Unreliable data can incite and escalate a conflict – the latest UN-sponsored figure of 60,000 should not be reported as fact
The body of an unknown man, killed by Syrian army artillery shelling, in the Aleppo cementery. ‘It’s essential the media ask questions about reported deaths.’ Photograph: Maysun/EPA
Less than two months after the UN announced “shocking” new casualty figures in Syria, its high commissioner for human rights, Navi Pillay estimates that deaths are “probably now approaching 70,000″. But two years into a Syrian conflict marked by daily death tolls, the question arises as to whether these kinds of statistics are helpful in any way? Have they helped save Syrian lives? Have they shamed intransigent foes into seeking a political solution? Or might they have they contributed to the escalation of the crisis by pointing fingers and deepening divisions?
While physically present in Iraq, the US and British governments were unable to provide estimates of the numbers of deaths unleashed by their own invasion, yet in Syria, the same governments frequently quote detailed figures, despite lacking essential access.
But Rami Abdulrahman of the Syrian Observatory for Human Rights (SOHR), whose casualty data are part of this count, calls the UN’s effort “political” and the results “propaganda”.
Abdulrahman, whose daily death toll releases are widely quoted in the western media, argues that many of the UN’s casualties don’t exist. “Yesterday in Qahtaniyah, I had a video of 21 people killed, but 19 names only. Other groups said 40 were killed – where are the 40? Tell them to provide me with only 21 names,” he demands, frustrated.
When I interviewed the UN spokesman Rupert Colville in January, he conceded: “We can’t prove most of these people have died.”
But questions about the accuracy of casualty numbers is only part of the story. Dig deeper, and it’s clear that this data also offers an insight into the Syrian conflict at odds with the story that this is essentially about a brutal regime killing peaceful civilians.
With the proviso that the data may itself prove unreliable, Benetech’s research nevertheless offers some useful clues about the makeup of the recorded death toll. Only 7.5% are female, making the casualties in Syria overwhelmingly male. Second, the largest segment of the 30% of victims whose ages are included in the records are between the ages of 20 and 30 – who might be classified as males of “military age”.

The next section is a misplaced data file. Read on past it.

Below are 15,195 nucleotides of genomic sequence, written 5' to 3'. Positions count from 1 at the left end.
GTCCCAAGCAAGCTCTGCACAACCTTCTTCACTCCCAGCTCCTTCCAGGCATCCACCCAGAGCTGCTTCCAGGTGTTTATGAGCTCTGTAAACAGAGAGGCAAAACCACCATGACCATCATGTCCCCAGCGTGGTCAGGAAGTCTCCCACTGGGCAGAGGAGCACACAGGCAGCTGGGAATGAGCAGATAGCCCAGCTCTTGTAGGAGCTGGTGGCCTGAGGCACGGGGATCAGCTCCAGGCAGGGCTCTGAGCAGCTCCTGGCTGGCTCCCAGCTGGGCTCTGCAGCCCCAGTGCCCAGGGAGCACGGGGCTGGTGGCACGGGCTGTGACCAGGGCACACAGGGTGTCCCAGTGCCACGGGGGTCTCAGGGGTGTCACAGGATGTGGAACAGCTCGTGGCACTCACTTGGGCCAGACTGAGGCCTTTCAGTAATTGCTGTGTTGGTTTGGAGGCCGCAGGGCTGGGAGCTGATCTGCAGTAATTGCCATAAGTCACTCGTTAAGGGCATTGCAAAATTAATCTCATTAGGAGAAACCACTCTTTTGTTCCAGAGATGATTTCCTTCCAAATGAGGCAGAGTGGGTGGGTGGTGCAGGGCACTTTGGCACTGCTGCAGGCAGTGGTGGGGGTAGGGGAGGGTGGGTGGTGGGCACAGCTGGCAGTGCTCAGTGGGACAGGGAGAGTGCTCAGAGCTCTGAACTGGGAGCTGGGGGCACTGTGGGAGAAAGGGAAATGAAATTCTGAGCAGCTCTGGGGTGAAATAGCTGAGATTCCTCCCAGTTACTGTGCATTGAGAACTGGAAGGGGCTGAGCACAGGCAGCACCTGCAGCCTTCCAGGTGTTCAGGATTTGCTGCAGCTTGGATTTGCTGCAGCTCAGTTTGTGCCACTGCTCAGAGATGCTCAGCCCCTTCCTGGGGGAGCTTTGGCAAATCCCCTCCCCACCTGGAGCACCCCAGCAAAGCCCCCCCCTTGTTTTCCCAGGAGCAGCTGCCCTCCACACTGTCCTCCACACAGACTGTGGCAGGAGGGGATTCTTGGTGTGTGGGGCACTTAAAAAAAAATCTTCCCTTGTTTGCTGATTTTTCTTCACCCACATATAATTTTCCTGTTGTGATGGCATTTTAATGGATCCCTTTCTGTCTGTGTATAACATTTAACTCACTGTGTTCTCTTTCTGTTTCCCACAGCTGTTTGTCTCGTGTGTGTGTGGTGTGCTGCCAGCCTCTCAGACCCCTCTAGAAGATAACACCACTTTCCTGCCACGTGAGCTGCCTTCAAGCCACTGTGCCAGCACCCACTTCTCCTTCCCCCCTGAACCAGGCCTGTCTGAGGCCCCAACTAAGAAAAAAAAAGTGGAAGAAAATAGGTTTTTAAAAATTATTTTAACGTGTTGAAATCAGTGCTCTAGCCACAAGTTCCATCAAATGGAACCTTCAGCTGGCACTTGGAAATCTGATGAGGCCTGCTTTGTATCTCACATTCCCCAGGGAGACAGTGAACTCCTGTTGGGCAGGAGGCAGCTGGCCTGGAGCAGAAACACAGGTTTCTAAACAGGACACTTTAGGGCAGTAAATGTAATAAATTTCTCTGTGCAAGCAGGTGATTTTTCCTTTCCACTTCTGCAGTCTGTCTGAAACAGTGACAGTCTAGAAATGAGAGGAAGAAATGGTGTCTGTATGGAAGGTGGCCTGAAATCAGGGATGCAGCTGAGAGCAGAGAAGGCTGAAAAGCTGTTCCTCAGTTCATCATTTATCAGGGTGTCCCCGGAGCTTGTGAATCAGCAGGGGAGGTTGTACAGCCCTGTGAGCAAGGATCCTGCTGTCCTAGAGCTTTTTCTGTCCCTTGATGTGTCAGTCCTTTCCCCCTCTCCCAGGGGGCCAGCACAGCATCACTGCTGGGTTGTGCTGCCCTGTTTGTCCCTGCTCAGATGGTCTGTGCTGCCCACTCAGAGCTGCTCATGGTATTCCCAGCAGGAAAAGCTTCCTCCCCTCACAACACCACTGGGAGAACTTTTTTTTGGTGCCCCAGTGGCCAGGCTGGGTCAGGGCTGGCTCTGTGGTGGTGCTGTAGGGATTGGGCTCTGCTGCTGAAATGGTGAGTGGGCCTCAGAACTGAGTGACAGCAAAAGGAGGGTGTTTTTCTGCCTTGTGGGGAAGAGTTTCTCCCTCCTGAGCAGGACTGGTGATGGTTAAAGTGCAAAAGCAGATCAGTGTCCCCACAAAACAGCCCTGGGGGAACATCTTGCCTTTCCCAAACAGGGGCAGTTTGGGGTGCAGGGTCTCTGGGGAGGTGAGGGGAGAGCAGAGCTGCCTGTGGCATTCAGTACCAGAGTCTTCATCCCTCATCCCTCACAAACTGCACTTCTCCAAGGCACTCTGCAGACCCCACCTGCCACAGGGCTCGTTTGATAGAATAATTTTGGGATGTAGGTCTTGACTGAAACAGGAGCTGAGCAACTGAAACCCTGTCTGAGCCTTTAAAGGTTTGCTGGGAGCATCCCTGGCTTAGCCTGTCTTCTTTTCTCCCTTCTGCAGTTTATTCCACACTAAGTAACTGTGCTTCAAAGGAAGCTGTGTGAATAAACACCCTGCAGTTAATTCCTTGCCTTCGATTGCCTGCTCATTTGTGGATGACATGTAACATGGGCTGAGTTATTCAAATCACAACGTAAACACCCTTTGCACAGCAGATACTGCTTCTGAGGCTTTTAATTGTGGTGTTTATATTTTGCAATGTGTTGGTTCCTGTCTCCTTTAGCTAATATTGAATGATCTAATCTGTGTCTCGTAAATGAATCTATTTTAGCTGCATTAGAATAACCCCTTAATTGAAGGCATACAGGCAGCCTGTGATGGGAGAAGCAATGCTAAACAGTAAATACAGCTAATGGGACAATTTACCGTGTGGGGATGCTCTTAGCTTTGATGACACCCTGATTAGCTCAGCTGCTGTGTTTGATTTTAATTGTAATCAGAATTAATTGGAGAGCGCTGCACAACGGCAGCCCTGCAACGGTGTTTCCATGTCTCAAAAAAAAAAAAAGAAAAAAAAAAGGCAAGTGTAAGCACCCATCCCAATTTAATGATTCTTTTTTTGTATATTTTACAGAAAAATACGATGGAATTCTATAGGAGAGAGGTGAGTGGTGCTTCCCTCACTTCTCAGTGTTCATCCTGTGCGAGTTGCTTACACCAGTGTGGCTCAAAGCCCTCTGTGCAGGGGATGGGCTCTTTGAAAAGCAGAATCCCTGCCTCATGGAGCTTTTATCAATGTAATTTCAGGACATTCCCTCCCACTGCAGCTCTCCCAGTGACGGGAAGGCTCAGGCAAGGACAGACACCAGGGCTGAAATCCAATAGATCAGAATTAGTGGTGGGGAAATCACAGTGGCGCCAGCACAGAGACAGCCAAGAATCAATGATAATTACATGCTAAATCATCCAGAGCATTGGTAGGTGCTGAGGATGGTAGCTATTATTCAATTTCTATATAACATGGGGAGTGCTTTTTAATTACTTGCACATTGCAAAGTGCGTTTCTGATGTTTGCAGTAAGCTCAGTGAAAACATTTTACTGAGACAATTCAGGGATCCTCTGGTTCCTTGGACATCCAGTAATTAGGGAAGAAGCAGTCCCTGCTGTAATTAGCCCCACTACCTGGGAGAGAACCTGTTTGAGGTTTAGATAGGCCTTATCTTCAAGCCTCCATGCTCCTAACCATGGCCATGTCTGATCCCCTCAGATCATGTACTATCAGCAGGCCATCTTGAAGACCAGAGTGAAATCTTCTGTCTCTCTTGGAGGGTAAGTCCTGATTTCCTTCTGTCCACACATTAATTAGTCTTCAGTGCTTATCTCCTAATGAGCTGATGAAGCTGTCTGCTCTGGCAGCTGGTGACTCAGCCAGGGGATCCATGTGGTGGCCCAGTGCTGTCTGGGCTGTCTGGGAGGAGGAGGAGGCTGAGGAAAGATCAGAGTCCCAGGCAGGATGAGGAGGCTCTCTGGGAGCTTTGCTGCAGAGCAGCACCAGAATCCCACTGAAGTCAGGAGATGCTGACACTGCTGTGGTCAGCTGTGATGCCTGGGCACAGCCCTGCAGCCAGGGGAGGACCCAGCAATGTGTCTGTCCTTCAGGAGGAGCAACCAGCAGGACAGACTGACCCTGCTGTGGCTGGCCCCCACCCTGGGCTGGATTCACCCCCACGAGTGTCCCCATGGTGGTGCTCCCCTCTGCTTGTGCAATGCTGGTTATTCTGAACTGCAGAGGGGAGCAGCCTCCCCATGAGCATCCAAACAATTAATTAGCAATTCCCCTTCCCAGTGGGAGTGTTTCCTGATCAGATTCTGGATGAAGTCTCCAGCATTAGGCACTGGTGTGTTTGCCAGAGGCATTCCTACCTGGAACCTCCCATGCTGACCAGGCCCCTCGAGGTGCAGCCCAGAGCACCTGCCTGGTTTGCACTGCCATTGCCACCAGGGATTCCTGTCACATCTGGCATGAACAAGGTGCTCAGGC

The SOHR’s statistics confirm this picture. On 27 December, Abdulrahman cited 148 violent deaths in Syria for that day: 49 rebels, 42 soldiers, three defectors, and the remaining 54 likely to be a mix of noncombatant civilians and unidentified rebels: “It isn’t easy to count rebels because nobody on the ground says ‘this is a rebel’. Everybody hides it.”
According to Abdulrahman’s conservative estimates, at least two thirds of the dead are armed men – an appreciatively different take on the perception of “civilian slaughter” in Syria created by reporting of the UN’s and other unverified casualty numbers. And the UN itself points out that “the analysis was not able to differentiate clearly between combatants and noncombatants”.
Even the civilian death toll is nuanced. There are civilians targeted by the regime through shelling and air strikes, civilians targeted by rebels via mortars, IEDs and urban bombings, and civilians caught in crossfire (not targeted). Further to that, there have been reports of sectarian and political killings by supporters of both sides.
It’s time to stop headlining unreliable and easily politicised casualty counts, and use them only as one of several background measures of a conflict. It’s essential too that the media help us avoid such manipulation by asking questions about reported deaths: how were these deaths verified? Are they combatants? Who killed them? How do we know this? Who benefits from these deaths? Was this a violent death or one caused by displacement? How is it even possible to count all these dead in the midst of raging conflict?
Numbers without context or solid foundations can incite and escalate a conflict, leading to even more carnage. Contemporary casualty data have been inaccurate in so many recent conflicts that it’s time to retire these numbers from the telling of the story.